Newspaper review: Syria crossroads considered
- 25 August 2013
- From the section UK
As the West considers its reaction to the alleged chemical weapons attack in Syria, the Observer says the world appears to be at a crossroads.
Military intervention, the paper says, seems "a deeply perilous route, with no guarantee of success and pregnant with the risk of triggering a wider regional war".
But it says a tipping point appears to be "coming ever closer".
The Sunday Telegraph reports that David Cameron's officials are drafting a resolution to be put before the UN, giving President Bashar al-Assad one last chance to disarm.
And the Sunday Times says military staff in London and Washington are compiling a list of possible targets.
A Downing Street source is quoted as saying that it is not just about victims of chemical attacks.
It is also about the future of the 21st Century and the kind of world we want to live in.
Tessa Jowell uses an article in the Observer to signal her disquiet about Labour disunity.
The paper's political editor says it amounts to a warning that public criticism of leader Ed Miliband risks handing the next election to the Conservatives.
The Sunday Express calls on Labour MPs to address "the black hole" at the heart of the party and declare publicly whether they support Mr Milband or want to seek a replacement.
The Sunday Times says Labour has imposed a £50bn cap on the HS2 rail link and will withdraw its support if the cost of the troubled project rises further.
The Sunday Telegraph reports that business groups, who have been keen supporters of the scheme, will disclose this week that they are increasingly sceptical.
One will identify road and rail projects which it believes will be of more value to the economy.
The Observer highlights a warning from a charity that Britain risks sleepwalking into a world where inequality is so entrenched that children grow up in a state of social apartheid.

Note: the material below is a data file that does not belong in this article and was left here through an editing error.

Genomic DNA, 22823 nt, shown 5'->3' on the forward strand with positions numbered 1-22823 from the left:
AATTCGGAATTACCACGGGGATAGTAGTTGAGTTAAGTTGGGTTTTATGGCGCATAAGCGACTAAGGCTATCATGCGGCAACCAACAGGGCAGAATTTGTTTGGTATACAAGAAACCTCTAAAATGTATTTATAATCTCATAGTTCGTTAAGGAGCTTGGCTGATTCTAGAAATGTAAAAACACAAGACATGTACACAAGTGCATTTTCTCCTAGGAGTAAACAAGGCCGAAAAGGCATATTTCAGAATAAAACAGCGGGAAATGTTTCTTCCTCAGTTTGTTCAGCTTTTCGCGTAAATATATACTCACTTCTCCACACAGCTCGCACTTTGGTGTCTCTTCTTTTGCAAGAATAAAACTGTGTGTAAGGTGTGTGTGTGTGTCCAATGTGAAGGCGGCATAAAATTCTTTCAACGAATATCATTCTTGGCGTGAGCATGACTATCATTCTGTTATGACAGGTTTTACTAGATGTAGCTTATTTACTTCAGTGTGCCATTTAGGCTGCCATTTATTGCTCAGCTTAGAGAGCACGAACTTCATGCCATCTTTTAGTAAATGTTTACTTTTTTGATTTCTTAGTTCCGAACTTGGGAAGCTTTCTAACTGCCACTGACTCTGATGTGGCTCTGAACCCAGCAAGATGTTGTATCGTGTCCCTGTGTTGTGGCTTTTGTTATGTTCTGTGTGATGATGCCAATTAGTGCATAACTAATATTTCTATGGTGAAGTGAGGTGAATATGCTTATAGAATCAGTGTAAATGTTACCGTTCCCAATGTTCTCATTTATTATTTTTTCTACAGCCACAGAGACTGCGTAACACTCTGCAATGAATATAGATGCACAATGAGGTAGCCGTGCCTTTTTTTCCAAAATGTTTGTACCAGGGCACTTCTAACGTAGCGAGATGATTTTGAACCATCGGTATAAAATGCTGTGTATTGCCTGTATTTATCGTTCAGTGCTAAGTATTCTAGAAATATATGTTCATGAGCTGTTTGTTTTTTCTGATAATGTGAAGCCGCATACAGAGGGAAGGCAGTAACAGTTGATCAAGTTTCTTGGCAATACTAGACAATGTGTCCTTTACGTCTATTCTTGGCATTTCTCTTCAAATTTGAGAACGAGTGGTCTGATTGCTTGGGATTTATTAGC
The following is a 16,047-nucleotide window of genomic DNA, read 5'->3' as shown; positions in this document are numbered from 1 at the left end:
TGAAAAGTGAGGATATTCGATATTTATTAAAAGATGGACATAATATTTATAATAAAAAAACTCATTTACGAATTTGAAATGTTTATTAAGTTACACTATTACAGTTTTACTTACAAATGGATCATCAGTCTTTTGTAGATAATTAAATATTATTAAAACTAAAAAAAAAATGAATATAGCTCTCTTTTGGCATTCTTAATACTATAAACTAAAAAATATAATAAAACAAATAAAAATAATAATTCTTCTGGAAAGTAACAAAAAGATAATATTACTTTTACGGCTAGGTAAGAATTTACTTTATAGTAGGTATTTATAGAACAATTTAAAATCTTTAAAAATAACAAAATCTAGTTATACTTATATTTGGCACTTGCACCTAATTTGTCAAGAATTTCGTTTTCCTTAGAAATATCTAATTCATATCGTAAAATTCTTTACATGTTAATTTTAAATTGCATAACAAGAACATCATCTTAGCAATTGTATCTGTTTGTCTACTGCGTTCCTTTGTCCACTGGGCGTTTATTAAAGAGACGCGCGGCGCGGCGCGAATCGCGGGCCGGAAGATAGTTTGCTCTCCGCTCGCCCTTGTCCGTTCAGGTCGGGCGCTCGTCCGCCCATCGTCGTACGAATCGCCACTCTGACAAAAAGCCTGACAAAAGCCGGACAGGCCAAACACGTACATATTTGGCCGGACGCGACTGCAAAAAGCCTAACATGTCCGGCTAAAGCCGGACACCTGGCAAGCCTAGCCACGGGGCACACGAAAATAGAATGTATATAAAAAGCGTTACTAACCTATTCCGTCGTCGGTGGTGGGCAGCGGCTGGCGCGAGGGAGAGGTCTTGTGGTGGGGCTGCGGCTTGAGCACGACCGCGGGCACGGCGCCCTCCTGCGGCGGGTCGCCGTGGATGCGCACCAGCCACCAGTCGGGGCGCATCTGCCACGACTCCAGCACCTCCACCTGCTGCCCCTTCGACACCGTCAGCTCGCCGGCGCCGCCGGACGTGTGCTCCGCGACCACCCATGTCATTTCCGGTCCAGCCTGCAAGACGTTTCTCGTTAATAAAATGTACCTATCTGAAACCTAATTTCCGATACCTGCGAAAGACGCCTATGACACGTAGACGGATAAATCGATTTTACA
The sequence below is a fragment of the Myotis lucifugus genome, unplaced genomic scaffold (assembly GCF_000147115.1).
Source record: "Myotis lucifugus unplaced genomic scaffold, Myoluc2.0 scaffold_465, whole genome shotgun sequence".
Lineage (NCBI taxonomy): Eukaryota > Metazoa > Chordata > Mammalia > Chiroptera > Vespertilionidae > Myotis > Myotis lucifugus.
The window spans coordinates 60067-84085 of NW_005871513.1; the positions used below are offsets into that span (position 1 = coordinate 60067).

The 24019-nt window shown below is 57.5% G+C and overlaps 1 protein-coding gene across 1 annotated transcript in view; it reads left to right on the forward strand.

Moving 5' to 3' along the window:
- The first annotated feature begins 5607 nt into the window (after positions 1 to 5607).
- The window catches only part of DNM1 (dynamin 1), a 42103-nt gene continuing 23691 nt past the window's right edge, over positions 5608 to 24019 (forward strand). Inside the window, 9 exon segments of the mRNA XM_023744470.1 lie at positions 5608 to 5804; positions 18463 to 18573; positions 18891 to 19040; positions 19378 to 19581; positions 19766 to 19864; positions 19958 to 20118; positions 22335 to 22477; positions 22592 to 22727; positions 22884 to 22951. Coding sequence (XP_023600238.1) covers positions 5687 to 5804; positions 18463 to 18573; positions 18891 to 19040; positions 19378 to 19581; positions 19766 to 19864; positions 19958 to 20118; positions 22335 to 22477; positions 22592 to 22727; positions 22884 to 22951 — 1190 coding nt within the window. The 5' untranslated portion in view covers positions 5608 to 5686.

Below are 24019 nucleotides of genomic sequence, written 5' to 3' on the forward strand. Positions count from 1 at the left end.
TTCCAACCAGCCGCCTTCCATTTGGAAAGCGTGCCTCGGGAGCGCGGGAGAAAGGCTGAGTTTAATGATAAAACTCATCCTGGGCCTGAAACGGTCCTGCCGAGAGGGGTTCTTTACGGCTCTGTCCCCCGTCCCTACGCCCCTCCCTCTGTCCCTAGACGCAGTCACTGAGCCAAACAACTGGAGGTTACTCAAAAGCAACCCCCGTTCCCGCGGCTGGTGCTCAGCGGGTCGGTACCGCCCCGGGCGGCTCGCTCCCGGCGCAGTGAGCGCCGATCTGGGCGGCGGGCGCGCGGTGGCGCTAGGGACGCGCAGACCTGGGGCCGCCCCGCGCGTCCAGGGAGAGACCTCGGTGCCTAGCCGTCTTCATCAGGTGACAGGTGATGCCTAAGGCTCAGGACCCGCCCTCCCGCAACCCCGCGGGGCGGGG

The paper says a report from the National Children's Bureau will conclude that, in many respects, child poverty is worse now than it was in the 1960s.
The Observer calls it "a monumental failure of policy in which the whole political establishment is implicated".
The Independent on Sunday says Parliament's expenses watchdog is to name scores of MPs who are channelling thousands of pounds of public money into party coffers.
The paper says they are paying local parties for offices or secretarial help.
It says the watchdog is considering banning the practice and giving MPs office space in council buildings instead.
The Mail on Sunday devotes its front page - and four inside pages - to accounts by the two women from the UK charged in Peru with smuggling cocaine.
The Sunday Express has a four-page spread - with photographs, maps and diagrams - looking again at the road accident in Paris which killed Princess Diana.
The merits of Manuka honey, which sells for up to £45 a jar, may have been praised by sports stars and celebrities.
But, according to the Sunday Times, there is evidence that much of it is fake.
The paper says the Food Standards Agency has issued an alert after tests suggested a good deal of the Manuka on sale has nothing to set it apart from ordinary honey - except the price.